Skip to main content

Cognitive (Over)Load in First Year Legal Research Instruction


The research and analysis that we teach our students are processes, but when our students’ grades are based primarily on the documents they produce, students can have a difficult time internalizing those processes. This is partially due to what cognitive psychologists refer to as cognitive load. Cognitive psychologists define cognitive load as “the mental burden that managing working memory imposes on a person.”[1] 

According to a 2015 law review article on cognitive load and legal writing:

"Cognitive load theorists opine that the process of learning complex new information can exhaust a student’s finite working memory, perhaps capable of holding as few as two or three elements at a time. The complexity of the ‘element interactivity’—the interaction between various elements of the material to be learned—alters cognitive load. Thus, the complicated process of analyzing legal problems, researching their possible solutions, and communicating that analysis in writing can overwhelm students’ working memories . . . ."[2]

The article describes three types of cognitive load:
  1. Intrinsic cognitive load: This is the mental burden essential to learning the materials at hand. 
  2. Extraneous cognitive load: This is the mental burden that is not intrinsic to learning the material at hand. It is often obstructs learning and is caused by poor instructional design.
  3. Germane cognitive load: A sub-type of intrinsic cognitive load, it's the mental burden that memory uses to develop the structures of long-term memory.[3]
As instructors, then, our job is to optimize learning by reducing the extraneous cognitive load. In first year legal research and writing courses, students may struggle to learn due to the broad variety of tasks being taught: research, writing, analysis, oral advocacy, negotiation, etc. Because students have so many tasks splitting their focus, they tend to focus on the product that is most immediate—usually some sort of graded writing assignment. This hampers their ability to learn the analytical process that is research, as they rush to simply gather sources they're "supposed to find" for their writing assignments. Students struggle to absorb the research process and the analysis that is critical to successful researching because their working memories are busy trying to communicate the information from the sources they have located, on which the majority of their grade will be determined. Additionally, even though we know legal research differs from the research most students have done earlier in their academic careers, the research in their first-year courses may feel the most familiar to them out of all the new skills they are learning. This may cause students to minimize the need to focus on legal research since they are struggling with so many even more foreign skills--especially if the importance of research skills is not emphasized in the class.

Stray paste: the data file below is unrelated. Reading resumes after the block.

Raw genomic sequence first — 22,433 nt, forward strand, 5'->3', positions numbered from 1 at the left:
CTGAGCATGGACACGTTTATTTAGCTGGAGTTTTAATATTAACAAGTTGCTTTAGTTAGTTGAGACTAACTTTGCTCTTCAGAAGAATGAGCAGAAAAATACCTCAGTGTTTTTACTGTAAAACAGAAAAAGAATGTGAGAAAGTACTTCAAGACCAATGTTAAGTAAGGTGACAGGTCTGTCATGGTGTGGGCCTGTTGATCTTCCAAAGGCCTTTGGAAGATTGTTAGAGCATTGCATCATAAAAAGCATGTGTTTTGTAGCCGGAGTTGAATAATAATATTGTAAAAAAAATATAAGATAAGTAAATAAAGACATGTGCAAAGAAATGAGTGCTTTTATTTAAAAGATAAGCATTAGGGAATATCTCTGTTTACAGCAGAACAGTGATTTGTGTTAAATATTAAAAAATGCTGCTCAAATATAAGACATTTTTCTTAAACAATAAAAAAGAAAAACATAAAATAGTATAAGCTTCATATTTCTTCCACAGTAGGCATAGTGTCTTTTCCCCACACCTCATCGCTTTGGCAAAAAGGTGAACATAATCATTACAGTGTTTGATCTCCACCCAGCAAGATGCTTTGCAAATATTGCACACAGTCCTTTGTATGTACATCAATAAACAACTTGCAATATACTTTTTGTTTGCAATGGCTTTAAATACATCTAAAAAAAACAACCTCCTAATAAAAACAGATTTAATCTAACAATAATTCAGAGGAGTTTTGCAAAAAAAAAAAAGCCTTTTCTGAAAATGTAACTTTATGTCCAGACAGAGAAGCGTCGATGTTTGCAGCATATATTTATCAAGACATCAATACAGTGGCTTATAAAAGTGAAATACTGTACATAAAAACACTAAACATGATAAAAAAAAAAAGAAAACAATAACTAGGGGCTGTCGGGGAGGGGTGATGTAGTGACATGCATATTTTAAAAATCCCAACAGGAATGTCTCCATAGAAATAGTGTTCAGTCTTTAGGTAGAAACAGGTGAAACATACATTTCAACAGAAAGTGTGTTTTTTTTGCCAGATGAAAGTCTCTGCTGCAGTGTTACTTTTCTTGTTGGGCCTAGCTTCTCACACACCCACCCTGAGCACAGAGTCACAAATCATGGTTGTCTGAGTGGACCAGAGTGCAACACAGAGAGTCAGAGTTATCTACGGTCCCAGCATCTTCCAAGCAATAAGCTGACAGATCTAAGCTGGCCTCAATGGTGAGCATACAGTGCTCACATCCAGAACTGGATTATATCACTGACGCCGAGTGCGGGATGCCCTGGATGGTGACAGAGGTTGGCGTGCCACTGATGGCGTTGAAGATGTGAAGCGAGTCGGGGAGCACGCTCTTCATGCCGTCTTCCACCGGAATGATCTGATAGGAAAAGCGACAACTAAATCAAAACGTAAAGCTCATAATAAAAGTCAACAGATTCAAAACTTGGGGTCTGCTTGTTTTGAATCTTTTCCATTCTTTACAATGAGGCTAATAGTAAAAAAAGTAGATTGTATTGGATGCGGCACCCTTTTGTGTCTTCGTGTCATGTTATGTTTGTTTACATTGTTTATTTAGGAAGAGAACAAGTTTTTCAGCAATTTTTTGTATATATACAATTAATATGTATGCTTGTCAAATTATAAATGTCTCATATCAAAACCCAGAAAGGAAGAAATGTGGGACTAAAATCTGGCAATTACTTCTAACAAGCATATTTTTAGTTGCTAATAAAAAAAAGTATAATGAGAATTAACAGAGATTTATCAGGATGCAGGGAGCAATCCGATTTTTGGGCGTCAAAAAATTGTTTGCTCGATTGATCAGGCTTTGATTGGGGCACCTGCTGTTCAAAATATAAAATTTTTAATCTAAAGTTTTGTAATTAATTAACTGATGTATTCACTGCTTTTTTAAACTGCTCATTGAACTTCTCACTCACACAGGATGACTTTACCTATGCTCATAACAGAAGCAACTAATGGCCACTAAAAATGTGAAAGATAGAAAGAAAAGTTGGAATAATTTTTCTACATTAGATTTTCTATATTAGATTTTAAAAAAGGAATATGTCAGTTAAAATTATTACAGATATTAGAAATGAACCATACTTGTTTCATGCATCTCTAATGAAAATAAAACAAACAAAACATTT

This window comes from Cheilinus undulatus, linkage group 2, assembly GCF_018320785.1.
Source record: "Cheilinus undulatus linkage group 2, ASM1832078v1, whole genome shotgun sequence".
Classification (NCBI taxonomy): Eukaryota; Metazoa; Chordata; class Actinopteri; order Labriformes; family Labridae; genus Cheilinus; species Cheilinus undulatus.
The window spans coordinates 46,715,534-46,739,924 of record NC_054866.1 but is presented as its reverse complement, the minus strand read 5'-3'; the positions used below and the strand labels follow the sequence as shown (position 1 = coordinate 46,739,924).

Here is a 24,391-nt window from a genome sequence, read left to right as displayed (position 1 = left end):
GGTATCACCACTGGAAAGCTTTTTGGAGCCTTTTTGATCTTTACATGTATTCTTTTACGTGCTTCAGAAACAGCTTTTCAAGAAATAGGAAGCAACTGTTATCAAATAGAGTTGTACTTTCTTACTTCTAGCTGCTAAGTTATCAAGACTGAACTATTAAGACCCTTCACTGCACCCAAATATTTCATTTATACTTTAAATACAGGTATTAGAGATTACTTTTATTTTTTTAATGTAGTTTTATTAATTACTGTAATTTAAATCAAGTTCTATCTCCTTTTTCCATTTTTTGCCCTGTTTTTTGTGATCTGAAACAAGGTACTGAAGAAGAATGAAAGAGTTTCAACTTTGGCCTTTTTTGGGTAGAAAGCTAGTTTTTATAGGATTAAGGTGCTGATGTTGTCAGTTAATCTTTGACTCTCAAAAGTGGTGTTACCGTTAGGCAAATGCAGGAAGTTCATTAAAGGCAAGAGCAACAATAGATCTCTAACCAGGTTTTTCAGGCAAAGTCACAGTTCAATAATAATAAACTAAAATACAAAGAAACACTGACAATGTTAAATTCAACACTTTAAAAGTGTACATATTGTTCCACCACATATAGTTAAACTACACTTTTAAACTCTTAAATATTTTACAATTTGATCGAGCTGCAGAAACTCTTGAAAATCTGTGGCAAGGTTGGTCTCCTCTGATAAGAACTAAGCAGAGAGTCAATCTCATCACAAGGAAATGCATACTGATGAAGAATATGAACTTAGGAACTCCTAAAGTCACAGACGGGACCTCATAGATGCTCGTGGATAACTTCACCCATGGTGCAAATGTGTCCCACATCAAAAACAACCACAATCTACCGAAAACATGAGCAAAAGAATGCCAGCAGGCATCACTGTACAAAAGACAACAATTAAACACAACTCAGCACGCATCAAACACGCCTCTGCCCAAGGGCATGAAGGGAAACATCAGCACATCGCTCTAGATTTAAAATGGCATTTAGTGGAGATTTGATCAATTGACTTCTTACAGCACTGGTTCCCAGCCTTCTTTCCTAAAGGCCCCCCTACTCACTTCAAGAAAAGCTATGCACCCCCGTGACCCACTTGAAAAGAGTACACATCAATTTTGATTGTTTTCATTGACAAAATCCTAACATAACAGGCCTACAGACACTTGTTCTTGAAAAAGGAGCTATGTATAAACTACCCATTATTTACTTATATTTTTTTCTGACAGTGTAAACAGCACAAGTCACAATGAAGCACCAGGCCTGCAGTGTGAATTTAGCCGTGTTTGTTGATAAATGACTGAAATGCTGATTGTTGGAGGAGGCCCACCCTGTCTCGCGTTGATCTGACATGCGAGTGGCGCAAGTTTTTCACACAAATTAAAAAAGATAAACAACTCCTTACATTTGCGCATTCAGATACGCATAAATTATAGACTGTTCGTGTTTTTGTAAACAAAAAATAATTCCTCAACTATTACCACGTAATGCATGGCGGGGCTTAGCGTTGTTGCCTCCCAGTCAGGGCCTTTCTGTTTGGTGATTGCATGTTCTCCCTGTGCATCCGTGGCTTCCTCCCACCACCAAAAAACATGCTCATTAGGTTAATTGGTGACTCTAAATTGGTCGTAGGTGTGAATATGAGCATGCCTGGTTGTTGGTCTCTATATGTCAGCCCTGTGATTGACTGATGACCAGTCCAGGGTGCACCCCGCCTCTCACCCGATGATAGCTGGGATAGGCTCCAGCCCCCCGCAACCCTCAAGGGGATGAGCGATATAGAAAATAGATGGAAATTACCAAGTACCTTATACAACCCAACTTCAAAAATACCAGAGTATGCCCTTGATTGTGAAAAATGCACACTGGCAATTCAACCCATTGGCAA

As research instructors, we must explain the import of giving students opportunities two distinct types of practice: 1) exercises to practice their bibliographic research skills—how to locate certain types of materials, separate from engaging in any analysis; and 2) assignments to practice the analytical process inherent to research without worrying about producing a written document. This might require a re-working of the curriculum. In most first year skills courses, we see two scenarios. In the first, instructors incorporate the bibliographic type of practice exercises because students must first and foremost know how to locate different types of materials. They don’t have time to focus on research analysis skills separate from students' writing assignments, causing students to struggle with the analytical side of research as they research their first open memo. In the second, instructors attempt to merge the two types of practice into one assignment, which may be too much for students to absorb cognitively. This may cause students to focus more on research as a gathering skill rather than as an analytical skill. It may be challenging to fit multiple research assignments into an already packed curriculum due to the overabundance of topics covered in 1L skills courses. But, given that studies show both that new attorneys will spend a considerable amount of their time conducting legal research and that their employers are unhappy with where their research skills currently stand, it’s time to advocate for making more room for research instruction. Including exercises that allow students to process both sets of researching skills separately will ultimately produce the kinds of researchers prospective employers want to hire.



[1] Terri L. Enns & Monte Smith, “Take a (Cognitive) Load Off: Creating Space to Allow First-Year Legal Writing Students to Focus on Analytical and Writing Processes,” 20 J. Legal Writing Institute 109, 110 (2015).
[2] Id. at 111.
[3] Id.

Popular posts from this blog

Embracing Learner-Centered Pedagogy